Colorado lawmakers scrap — for now — wildfire building code plan
Controversial effort to set tougher building standards for homes built in wildfire-prone areas of Colorado is scrapped as 2022 legislative term comes to an end with too many other proposals on the to-do list to make the legislature.
Last week, Colorado Senate Republicans threatened to shut down the entire legislative process in protest if the policy – which was backed by Gov. Jared Polis and negotiated privately for weeks – was moved forward. With dozens of bills still to be debated, Democrats backed out of the proposal that followed the 2021 Marshall Fire, the most destructive wildfire in Colorado history.
“We got closer,” said Sen. Chris Hansen, a Democrat from Denver who was pushing for the policy. “I just didn’t get the configuration right.”
He plans to try again the next legislative session, which begins in January 2023, after what officials say will be a dangerous summer for wildfires.
The Democratic majority in the legislature faces the prospect of having to leave a lot of legislation on the cutting room floor with so little time left in the session, and Republicans are blocking the legislative process. As of Tuesday morning, there were still around 200 bills pending.
The “minority is using the only tool they have — which is filibuster,” said state Rep. Chris Kennedy, a Democrat from Lakewood.
The fire proposal would have created a council to develop statewide building standards for the interface between nature and the city, the area where development and nature meet. It immediately sparked controversy when it was introduced on Friday as a proposed amendment to Bill 1012, a wildfire mitigation measure.
Senate Minority Leader Chris Holbert, a Republican from Douglas County, threatened to halt the legislative process in protest by reading the bills at length. A dozen senators gathered on the ground, had a tense exchange and then retired to the office of Senate President Steve Fenberg to try to unblock the situation.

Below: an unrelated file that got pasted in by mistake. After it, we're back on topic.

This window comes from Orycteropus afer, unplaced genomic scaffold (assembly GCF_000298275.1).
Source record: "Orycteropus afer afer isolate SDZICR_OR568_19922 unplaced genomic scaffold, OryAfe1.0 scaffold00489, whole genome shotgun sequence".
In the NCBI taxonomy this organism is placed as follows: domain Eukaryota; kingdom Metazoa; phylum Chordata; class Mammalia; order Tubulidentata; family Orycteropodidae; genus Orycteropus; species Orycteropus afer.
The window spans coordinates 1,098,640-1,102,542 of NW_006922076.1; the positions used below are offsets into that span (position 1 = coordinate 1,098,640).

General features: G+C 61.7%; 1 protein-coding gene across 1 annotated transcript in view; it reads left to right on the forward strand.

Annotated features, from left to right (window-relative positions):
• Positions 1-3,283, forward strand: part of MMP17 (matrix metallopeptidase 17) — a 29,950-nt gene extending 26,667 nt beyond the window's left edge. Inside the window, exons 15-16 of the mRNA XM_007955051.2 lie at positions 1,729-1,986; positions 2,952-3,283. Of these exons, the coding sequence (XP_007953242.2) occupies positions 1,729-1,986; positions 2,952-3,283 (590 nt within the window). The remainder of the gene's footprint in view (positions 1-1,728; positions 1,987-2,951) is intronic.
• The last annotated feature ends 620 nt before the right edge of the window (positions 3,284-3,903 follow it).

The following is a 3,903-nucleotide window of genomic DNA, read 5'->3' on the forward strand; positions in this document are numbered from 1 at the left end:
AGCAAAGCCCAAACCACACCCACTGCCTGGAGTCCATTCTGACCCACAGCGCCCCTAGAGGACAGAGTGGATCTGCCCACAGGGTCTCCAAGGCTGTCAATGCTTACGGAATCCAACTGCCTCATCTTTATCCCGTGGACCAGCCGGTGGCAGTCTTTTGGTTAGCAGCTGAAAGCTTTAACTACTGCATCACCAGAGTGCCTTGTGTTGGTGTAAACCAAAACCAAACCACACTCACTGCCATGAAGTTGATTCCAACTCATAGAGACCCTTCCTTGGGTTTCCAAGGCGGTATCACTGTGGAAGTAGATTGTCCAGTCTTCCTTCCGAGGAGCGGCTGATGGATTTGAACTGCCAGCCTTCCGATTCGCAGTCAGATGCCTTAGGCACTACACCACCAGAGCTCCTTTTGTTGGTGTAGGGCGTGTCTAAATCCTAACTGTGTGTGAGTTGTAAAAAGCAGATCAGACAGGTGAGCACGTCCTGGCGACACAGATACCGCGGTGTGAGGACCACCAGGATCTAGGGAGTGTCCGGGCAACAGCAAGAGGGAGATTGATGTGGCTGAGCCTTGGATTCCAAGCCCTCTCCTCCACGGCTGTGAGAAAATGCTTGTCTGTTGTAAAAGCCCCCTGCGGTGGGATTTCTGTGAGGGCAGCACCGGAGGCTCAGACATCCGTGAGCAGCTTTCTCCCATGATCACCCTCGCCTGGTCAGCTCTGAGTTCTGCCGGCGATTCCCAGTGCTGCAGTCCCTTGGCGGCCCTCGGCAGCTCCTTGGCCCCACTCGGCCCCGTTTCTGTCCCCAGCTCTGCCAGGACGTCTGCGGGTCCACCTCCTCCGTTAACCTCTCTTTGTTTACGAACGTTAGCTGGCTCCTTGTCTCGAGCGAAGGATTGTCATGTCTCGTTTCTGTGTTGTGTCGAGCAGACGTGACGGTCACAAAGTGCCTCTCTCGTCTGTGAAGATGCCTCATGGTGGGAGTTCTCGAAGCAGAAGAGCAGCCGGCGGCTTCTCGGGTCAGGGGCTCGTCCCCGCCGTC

“To have such a substantial amendment, it’s about twice the length of the bill itself,” Holbert said, after lawmakers emerged. “I just think it’s inappropriate for this to be forced on us at the last minute.”
The amendment was withdrawn.
Local or state control?
The idea behind the proposal was to ask people living in wildfire-prone areas of the state to help address Colorado’s vulnerability to fires. The Legislature has spent tens of millions of dollars on fire mitigation, response and recovery in recent years, which some consider financially unsustainable.
The state has seen its four largest and most destructive fires in the past two years and state officials recently warned that Colorado could be heading for its worst wildfire summer in modern history. .
“Improved building codes lead to less fire risk and ultimately less damage,” Hansen said. “They have the advantage of reducing insurance costs for owners. From a state budget perspective, the less damage the better for the state budget.
Passing a statewide building code could also have given Colorado a head start in applying for federal grants. The lack of a statewide building code cost Colorado 20 out of 100 points in recent bids for $74 million in FEMA grants.
But the drafting and introduction of the amendment quickly frustrated opponents of statewide building codes, who saw the proposal as a last-ditch attempt to force a wide range of communities into compliance. to a top-down policy. What’s particularly annoying to some critics is that Polis’ office pushed the amendment despite recently touting its preference for local control over a statewide approach on d other issues, including the failed statewide ban on flavored tobacco and nicotine products.